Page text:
In shaping its renewable energy policy, the EU had considered wood to be a renewable energy source. However, science increasingly shows that burning wood may increase carbon emissions and that re-growth of trees does not compensate for the emissions.
A recent study by NRDC examines the use of wood pellets from the South East United States, the largest global source of pellets for use in Europe’s electricity plants. The study reveals that wood pellets made from whole trees in the South East US will emit more carbon, compared to fossil fuels, for a period of 55 years. This finding is key, as addressing climate change requires immediate short-term reductions in emissions.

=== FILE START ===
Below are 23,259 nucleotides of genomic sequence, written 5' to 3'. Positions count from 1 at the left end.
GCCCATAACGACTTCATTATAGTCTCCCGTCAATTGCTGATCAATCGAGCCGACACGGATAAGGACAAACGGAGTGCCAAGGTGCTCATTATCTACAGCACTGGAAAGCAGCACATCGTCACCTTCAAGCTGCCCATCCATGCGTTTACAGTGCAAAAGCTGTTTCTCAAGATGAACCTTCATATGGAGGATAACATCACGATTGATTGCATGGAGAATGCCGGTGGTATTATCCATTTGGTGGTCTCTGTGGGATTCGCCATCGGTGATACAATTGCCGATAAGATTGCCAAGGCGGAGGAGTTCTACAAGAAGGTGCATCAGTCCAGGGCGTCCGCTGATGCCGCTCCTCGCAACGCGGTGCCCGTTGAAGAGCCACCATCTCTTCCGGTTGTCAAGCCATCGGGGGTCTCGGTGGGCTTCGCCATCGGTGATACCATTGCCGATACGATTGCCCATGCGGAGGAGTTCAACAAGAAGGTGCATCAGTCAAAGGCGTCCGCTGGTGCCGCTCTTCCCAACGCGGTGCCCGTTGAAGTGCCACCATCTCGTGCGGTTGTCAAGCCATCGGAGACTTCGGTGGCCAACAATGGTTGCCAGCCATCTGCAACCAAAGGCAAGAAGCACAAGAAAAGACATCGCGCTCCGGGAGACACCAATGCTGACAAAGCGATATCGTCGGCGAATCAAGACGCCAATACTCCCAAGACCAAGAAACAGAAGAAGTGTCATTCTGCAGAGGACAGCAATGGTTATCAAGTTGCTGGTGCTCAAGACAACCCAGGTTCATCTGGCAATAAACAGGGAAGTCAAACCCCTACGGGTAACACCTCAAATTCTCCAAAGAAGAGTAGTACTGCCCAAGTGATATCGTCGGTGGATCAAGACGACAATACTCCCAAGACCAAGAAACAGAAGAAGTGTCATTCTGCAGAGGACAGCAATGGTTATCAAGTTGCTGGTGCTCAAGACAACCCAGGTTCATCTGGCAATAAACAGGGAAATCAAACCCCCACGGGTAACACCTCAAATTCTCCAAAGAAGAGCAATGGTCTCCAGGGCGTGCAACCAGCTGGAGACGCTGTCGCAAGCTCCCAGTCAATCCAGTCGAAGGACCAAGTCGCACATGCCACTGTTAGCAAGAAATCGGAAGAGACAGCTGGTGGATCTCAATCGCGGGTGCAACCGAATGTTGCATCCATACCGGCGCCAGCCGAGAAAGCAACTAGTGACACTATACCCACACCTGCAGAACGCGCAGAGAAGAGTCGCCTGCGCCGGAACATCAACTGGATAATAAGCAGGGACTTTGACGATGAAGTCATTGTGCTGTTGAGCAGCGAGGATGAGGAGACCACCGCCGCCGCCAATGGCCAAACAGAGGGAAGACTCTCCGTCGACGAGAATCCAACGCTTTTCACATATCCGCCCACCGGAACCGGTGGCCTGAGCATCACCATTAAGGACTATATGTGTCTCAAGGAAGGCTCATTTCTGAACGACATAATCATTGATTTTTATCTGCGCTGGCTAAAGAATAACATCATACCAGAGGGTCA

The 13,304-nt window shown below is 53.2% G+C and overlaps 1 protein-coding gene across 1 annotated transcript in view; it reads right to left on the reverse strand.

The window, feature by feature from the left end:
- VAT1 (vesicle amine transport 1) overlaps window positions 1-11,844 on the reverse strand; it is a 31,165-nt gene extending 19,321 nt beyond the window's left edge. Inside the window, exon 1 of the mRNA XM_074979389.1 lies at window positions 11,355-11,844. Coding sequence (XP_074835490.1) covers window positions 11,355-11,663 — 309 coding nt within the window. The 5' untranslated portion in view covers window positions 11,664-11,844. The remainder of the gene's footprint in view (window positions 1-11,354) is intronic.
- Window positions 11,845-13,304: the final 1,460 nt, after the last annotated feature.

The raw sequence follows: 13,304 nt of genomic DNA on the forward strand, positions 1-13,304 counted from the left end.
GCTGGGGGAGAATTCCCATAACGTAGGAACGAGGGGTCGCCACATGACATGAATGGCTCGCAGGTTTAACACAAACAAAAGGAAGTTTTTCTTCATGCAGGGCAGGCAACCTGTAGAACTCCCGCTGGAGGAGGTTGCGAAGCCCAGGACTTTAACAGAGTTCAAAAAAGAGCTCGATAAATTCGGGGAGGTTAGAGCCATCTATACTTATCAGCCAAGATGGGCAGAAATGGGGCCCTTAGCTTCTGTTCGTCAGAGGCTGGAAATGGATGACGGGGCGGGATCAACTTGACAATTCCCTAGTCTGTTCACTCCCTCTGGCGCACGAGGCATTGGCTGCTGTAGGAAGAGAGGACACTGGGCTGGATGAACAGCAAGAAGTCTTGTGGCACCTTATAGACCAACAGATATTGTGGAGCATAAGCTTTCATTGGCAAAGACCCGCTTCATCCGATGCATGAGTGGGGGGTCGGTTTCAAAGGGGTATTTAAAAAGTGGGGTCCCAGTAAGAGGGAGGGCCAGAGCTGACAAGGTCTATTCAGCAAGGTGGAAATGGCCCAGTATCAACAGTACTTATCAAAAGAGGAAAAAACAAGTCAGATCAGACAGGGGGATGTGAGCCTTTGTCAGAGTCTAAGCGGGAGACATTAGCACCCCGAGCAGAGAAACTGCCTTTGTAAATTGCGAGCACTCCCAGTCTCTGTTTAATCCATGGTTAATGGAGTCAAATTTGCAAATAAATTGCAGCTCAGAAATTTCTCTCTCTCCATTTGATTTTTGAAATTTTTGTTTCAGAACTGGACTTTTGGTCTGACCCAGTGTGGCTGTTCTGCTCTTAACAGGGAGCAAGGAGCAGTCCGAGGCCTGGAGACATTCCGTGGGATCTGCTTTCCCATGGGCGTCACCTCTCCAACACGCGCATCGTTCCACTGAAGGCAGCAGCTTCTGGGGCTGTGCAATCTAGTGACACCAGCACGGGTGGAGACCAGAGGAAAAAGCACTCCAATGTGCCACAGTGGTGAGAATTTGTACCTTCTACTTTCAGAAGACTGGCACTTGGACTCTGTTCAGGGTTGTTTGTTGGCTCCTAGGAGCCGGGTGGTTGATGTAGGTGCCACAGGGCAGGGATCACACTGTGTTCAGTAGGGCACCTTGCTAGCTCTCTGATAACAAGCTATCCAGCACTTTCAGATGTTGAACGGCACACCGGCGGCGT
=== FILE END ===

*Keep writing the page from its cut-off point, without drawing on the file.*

EU renewable energy policy is the main driver of the rapid development of the global wood pellet market. Almost 80 per cent – more than 18 million tonnes – of the global wood pellet market is consumed in the EU. Almost 6 million tonnes (one-third) are consumed in the UK, Belgium and the Netherlands, mainly for the production of electricity. Ninety-two per cent of wood pellets exported from the South East US go to these three countries.
It shouldn’t need saying: EU ‘renewables’ policy must be rectified to prevent the EU from worsening climate change by burning trees.